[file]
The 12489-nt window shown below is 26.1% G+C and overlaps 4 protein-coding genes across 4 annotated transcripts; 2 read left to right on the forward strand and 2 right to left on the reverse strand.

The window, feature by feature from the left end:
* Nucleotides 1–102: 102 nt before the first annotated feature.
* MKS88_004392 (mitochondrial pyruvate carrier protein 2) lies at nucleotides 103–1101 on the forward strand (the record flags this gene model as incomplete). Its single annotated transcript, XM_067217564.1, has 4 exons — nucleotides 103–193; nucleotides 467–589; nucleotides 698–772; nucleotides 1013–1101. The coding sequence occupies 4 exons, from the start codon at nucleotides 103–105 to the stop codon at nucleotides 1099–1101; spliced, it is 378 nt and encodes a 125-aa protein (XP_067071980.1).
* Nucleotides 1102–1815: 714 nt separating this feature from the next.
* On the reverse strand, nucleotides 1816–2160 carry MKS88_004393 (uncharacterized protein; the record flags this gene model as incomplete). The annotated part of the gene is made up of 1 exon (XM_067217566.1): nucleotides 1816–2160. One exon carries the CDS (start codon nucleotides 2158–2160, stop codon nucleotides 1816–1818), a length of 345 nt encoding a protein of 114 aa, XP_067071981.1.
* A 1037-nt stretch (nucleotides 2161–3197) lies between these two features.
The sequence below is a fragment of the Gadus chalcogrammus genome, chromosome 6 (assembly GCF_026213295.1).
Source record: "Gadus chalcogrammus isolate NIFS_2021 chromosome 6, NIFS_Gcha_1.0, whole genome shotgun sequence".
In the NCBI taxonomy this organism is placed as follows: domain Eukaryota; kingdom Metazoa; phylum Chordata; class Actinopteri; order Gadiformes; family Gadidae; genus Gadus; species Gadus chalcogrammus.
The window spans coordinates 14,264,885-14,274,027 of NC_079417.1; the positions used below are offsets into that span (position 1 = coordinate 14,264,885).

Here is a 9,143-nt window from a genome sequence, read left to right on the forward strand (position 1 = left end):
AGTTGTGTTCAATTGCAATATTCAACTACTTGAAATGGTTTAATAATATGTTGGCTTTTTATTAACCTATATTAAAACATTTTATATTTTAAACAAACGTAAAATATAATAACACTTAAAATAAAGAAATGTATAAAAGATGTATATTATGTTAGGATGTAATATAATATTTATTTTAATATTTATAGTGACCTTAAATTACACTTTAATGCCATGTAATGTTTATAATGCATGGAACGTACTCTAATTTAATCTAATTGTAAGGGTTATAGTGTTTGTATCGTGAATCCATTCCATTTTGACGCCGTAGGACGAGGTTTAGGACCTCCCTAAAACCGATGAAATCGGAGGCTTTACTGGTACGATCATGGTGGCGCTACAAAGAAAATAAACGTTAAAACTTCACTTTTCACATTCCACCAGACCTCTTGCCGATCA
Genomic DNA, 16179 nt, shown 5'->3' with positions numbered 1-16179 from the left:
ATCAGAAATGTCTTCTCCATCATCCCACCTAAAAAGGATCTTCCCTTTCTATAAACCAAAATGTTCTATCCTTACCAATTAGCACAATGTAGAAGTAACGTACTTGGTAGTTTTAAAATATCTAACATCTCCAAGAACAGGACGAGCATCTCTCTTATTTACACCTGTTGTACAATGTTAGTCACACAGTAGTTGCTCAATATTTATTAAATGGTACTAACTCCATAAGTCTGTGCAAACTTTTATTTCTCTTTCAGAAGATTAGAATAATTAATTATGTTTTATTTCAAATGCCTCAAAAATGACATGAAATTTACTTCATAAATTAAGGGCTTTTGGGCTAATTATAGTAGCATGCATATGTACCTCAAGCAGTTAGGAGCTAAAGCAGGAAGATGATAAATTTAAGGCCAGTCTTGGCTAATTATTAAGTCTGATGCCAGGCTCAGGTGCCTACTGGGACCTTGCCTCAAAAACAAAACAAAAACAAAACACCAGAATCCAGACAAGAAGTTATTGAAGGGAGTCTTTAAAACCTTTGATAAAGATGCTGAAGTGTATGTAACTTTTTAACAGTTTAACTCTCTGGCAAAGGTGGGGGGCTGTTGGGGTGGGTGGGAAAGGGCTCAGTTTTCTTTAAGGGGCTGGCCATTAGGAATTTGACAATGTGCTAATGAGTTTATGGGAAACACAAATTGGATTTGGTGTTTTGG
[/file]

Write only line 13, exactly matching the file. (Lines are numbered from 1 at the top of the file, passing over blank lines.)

AGTTGTGTTCAATTGCAATATTCAACTACTTGAAATGGTTTAATAATATGTTGGCTTTTTATTAACCTATATTAAAACATTTTATATTTTAAACAAACGTAAAATATAATAACACTTAAAATAAAGAAATGTATAAAAGATGTATATTATGTTAGGATGTAATATAATATTTATTTTAATATTTATAGTGACCTTAAATTACACTTTAATGCCATGTAATGTTTATAATGCATGGAACGTACTCTAATTTAATCTAATTGTAAGGGTTATAGTGTTTGTATCGTGAATCCATTCCATTTTGACGCCGTAGGACGAGGTTTAGGACCTCCCTAAAACCGATGAAATCGGAGGCTTTACTGGTACGATCATGGTGGCGCTACAAAGAAAATAAACGTTAAAACTTCACTTTTCACATTCCACCAGACCTCTTGCCGATCA